In general, defenders are almost always at an information disadvantage: Attackers will not tell them what they do, and gleefully applaud and encourage when the defender gets a wrong idea in his head about what to do. Read the declassified cryptolog_126.pdf Eurocrypt trip report to get a good impression of how this works.
Three of the last four sessions were of no value whatever, and indeed there was almost nothing at Eurocrypt to interest us (this is good news!). The scholarship was actually extremely good; it’s just that the directions which external cryptologic researchers have taken are remarkably far from our own lines of interest.
Defense has many resources, but many of them are misapplied: Mitigations performed that do not hold up to an attacker slightly changing strategies, products bought that do not change an attacker calculus or the exploit economics, etc.
A nontrivial part of this misapplication is information scarcity about real exploits. My personal view is that Project Zero’s exploit write-ups, and the many great write-ups by the Pwn2Own competitors and other security research teams (Pangu and other Chinese teams come to mind) about the actual internal mechanisms of their exploits is invaluable to transmit understanding of actual attacks to defenders, and are necessary to help the industry stay on course.
Real exploits can be studied, understood, and potentially used by skilled defenders for both mitigation and detection, and to test other defensive measures.
The reality of software shipping and prioritization
Companies that sell software make their money by shipping new features. Managers in these organizations get promoted for shipping said features and reaching more customers. If they succeed in doing so, their career prospects are bright, and by the time the security flaws in the newly-shipped features become evident, they are four steps in the career ladder and two companies away from the risk they created.
The true cost of attack surface is not properly accounted for in modern software development (even if you have an SDLC); largely because this cost is shouldered by the customers that run the software – and even then, only by a select few that have unusual risk profiles.
A sober look at current incentive structures in software development shows that there is next to zero incentive for a team that ships a product to invest in security on a 4-5 year horizon. Everybody perceives themselves to be in breakneck competition, and velocity is prioritized. This includes bug reports: The entire reason for the 90-day deadline that Project Zero enforced was the fact that without a hard deadline, software vendors would routinely not prioritize fixing an obvious defect, because … why would you distract yourself with doing it if you could be shipping features instead?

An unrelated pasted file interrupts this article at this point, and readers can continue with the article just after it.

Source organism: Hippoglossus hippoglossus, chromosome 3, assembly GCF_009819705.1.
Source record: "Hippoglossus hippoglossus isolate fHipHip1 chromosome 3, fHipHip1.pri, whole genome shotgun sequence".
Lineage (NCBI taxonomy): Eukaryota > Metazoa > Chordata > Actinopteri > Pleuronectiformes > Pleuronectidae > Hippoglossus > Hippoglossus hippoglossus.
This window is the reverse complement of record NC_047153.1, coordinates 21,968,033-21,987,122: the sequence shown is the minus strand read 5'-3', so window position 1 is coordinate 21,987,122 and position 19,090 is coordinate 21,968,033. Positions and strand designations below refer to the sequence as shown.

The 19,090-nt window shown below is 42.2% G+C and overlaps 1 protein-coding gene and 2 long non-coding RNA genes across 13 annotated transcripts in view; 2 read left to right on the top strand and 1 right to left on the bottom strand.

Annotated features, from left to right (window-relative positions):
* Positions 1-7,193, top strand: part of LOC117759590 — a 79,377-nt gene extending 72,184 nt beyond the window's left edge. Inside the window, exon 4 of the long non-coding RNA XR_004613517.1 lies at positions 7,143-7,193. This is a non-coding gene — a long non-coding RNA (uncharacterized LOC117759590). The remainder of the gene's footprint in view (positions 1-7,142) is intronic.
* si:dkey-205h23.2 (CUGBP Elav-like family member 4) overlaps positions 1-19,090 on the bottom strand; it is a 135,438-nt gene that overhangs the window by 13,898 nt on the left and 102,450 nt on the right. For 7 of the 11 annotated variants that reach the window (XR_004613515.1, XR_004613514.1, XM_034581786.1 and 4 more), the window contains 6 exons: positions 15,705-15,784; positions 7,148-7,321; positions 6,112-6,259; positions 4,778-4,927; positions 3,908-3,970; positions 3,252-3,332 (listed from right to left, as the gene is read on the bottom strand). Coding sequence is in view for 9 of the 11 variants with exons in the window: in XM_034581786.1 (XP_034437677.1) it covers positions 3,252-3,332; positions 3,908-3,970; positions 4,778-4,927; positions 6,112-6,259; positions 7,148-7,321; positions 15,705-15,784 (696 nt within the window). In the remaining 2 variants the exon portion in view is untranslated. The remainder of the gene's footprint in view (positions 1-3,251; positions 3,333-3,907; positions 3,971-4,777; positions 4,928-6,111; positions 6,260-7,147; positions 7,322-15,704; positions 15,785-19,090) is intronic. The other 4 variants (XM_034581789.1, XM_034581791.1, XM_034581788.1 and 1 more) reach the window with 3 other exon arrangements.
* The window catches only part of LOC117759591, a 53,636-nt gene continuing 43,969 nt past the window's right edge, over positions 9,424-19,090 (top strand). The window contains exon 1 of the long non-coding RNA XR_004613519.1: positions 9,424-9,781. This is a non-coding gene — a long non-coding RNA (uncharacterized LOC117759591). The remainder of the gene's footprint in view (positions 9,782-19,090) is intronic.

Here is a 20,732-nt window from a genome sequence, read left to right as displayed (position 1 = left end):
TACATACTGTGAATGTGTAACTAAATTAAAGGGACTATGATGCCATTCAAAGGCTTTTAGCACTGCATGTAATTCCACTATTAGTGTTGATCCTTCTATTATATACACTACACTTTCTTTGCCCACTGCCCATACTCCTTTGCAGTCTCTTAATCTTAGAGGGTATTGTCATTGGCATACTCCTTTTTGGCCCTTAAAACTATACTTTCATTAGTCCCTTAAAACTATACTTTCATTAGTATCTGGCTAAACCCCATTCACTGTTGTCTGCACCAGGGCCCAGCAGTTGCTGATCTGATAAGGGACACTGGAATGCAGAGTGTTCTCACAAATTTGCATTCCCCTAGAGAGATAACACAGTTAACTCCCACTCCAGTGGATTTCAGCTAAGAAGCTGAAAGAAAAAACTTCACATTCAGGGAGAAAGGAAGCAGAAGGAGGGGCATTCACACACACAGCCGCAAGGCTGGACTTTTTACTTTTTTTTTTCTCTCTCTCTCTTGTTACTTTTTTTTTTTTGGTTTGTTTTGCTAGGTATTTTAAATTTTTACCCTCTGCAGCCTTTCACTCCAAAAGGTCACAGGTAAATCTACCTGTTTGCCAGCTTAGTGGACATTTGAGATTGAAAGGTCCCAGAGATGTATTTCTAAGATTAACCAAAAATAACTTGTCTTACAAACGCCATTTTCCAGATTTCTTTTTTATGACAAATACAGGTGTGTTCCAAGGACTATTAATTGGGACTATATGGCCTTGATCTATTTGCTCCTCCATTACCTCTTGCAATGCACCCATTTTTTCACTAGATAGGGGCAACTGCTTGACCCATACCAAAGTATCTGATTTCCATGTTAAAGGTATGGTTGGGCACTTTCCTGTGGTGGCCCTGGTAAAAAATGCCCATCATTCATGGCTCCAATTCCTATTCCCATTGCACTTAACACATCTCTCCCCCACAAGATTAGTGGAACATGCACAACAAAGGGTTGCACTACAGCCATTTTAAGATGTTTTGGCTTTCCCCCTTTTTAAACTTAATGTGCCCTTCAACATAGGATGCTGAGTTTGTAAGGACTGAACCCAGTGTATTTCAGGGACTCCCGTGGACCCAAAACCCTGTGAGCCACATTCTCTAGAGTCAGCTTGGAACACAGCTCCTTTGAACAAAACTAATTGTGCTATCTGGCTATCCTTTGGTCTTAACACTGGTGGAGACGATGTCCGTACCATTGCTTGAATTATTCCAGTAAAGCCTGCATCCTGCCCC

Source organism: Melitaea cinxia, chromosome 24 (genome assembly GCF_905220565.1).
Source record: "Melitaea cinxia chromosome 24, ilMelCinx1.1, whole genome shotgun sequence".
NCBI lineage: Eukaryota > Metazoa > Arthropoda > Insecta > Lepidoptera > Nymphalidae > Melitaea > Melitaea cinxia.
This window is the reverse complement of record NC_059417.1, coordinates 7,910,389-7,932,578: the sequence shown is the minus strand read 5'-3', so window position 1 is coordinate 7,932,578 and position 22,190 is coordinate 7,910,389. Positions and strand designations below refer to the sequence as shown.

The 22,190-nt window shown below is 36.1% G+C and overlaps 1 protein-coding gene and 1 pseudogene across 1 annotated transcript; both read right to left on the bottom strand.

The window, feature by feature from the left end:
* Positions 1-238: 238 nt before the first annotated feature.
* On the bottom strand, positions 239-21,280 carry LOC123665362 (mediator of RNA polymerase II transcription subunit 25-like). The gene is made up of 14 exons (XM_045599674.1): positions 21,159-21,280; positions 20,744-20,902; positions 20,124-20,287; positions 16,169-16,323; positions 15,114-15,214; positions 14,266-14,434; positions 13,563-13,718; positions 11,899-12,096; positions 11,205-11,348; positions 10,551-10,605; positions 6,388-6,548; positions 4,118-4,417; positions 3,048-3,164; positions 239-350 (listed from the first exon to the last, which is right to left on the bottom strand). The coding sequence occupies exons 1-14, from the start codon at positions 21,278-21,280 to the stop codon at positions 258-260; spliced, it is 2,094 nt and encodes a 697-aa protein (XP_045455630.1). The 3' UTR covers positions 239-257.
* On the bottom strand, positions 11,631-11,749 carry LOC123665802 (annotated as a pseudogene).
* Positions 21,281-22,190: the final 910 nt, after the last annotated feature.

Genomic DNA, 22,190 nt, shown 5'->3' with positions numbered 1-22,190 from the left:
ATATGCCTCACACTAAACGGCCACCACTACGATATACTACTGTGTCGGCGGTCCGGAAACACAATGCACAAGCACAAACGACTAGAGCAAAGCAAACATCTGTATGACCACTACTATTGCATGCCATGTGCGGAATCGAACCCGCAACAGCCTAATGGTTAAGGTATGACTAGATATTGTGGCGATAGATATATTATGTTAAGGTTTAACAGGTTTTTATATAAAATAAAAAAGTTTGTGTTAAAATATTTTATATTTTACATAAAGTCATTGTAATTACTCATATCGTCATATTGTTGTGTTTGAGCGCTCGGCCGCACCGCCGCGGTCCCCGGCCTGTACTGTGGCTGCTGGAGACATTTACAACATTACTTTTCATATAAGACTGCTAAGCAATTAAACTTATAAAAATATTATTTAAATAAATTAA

The only disincentive to adding new attack surface these days is getting heckled on a blog post or in a Blackhat talk. Has any manager in the software industry ever had their career damaged by shipping particularly broken software and incurring risks for their users? I know of precisely zero examples. If you know of one, please reach out, I would be extremely interested to learn more.
The tech industry as risk-taker on behalf of others
(I will use Microsoft as an example in the following paragraphs,
but you can replace it with Apple or Google/Android with only minor changes. The
tech giants are quite similar in this.)
Microsoft has made 248bn$+ in profits
since 2005. In no year did they make less than 1bn$ in profits per
month. Profits in the decade leading up to 2005 were lower, and I could
not find numbers, but even in 2000 MS was raking in more than a billion
in profits a quarter. And part of these profits were made by incurring risks on behalf of their customers
– by making decisions to not properly sandbox the SMB components, by
under-staffing security, by not deprecating and migrating customers away
from insecure protocols.
The software product industry (including mobile phone makers) has reaped excess profits for decades by selling risky products and offloading the risk onto their clients and society. My analogy is that they constructed financial products that yield a certain amount of excess return but blow up disastrously under certain geopolitical events, then sold some of the excess return and *all* of the risk to a third party that is not informed of the risk.